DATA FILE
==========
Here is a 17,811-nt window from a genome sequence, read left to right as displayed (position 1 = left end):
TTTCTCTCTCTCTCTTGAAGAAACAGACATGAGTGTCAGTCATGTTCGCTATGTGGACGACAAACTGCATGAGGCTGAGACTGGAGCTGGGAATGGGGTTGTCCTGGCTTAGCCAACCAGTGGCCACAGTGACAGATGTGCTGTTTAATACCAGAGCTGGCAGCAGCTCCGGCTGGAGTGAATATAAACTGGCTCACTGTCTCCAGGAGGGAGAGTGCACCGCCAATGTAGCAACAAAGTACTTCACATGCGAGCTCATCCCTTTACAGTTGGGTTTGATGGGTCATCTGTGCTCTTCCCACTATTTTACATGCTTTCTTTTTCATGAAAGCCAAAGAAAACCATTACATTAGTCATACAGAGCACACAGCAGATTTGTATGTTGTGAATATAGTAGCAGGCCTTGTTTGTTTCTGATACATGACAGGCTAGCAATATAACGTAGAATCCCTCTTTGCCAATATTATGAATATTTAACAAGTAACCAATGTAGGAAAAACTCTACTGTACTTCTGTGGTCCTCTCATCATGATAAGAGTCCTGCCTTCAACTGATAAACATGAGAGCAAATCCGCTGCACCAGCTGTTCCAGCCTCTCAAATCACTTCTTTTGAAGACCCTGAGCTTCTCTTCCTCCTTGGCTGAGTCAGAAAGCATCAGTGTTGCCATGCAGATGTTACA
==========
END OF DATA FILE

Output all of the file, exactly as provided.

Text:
Here is a 17,811-nt window from a genome sequence, read left to right as displayed (position 1 = left end):
TTTCTCTCTCTCTCTTGAAGAAACAGACATGAGTGTCAGTCATGTTCGCTATGTGGACGACAAACTGCATGAGGCTGAGACTGGAGCTGGGAATGGGGTTGTCCTGGCTTAGCCAACCAGTGGCCACAGTGACAGATGTGCTGTTTAATACCAGAGCTGGCAGCAGCTCCGGCTGGAGTGAATATAAACTGGCTCACTGTCTCCAGGAGGGAGAGTGCACCGCCAATGTAGCAACAAAGTACTTCACATGCGAGCTCATCCCTTTACAGTTGGGTTTGATGGGTCATCTGTGCTCTTCCCACTATTTTACATGCTTTCTTTTTCATGAAAGCCAAAGAAAACCATTACATTAGTCATACAGAGCACACAGCAGATTTGTATGTTGTGAATATAGTAGCAGGCCTTGTTTGTTTCTGATACATGACAGGCTAGCAATATAACGTAGAATCCCTCTTTGCCAATATTATGAATATTTAACAAGTAACCAATGTAGGAAAAACTCTACTGTACTTCTGTGGTCCTCTCATCATGATAAGAGTCCTGCCTTCAACTGATAAACATGAGAGCAAATCCGCTGCACCAGCTGTTCCAGCCTCTCAAATCACTTCTTTTGAAGACCCTGAGCTTCTCTTCCTCCTTGGCTGAGTCAGAAAGCATCAGTGTTGCCATGCAGATGTTACA